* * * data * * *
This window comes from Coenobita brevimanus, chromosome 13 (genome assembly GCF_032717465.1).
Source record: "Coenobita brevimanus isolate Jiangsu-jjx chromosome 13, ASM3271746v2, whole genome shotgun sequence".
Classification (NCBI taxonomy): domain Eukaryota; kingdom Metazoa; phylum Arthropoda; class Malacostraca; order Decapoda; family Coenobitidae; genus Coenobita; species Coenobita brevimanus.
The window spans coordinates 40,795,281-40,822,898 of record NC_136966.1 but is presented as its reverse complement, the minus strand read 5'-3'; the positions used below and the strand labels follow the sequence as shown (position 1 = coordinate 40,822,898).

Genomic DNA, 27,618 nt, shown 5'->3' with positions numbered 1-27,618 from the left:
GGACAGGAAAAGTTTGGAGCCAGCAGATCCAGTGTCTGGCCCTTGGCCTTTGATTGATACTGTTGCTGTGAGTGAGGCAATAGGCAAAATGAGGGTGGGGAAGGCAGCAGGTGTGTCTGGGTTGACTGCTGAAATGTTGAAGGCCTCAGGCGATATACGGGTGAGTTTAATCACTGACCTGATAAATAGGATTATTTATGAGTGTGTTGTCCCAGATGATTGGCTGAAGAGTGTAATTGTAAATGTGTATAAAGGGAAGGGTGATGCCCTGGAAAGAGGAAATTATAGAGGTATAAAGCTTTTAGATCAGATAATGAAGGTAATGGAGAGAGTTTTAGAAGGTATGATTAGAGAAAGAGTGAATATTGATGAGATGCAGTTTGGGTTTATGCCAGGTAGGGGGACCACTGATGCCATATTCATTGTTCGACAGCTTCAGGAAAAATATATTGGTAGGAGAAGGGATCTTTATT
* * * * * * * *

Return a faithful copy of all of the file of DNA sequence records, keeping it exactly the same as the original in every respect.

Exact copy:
This window comes from Coenobita brevimanus, chromosome 13 (genome assembly GCF_032717465.1).
Source record: "Coenobita brevimanus isolate Jiangsu-jjx chromosome 13, ASM3271746v2, whole genome shotgun sequence".
Classification (NCBI taxonomy): domain Eukaryota; kingdom Metazoa; phylum Arthropoda; class Malacostraca; order Decapoda; family Coenobitidae; genus Coenobita; species Coenobita brevimanus.
The window spans coordinates 40,795,281-40,822,898 of record NC_136966.1 but is presented as its reverse complement, the minus strand read 5'-3'; the positions used below and the strand labels follow the sequence as shown (position 1 = coordinate 40,822,898).

Genomic DNA, 27,618 nt, shown 5'->3' with positions numbered 1-27,618 from the left:
GGACAGGAAAAGTTTGGAGCCAGCAGATCCAGTGTCTGGCCCTTGGCCTTTGATTGATACTGTTGCTGTGAGTGAGGCAATAGGCAAAATGAGGGTGGGGAAGGCAGCAGGTGTGTCTGGGTTGACTGCTGAAATGTTGAAGGCCTCAGGCGATATACGGGTGAGTTTAATCACTGACCTGATAAATAGGATTATTTATGAGTGTGTTGTCCCAGATGATTGGCTGAAGAGTGTAATTGTAAATGTGTATAAAGGGAAGGGTGATGCCCTGGAAAGAGGAAATTATAGAGGTATAAAGCTTTTAGATCAGATAATGAAGGTAATGGAGAGAGTTTTAGAAGGTATGATTAGAGAAAGAGTGAATATTGATGAGATGCAGTTTGGGTTTATGCCAGGTAGGGGGACCACTGATGCCATATTCATTGTTCGACAGCTTCAGGAAAAATATATTGGTAGGAGAAGGGATCTTTATT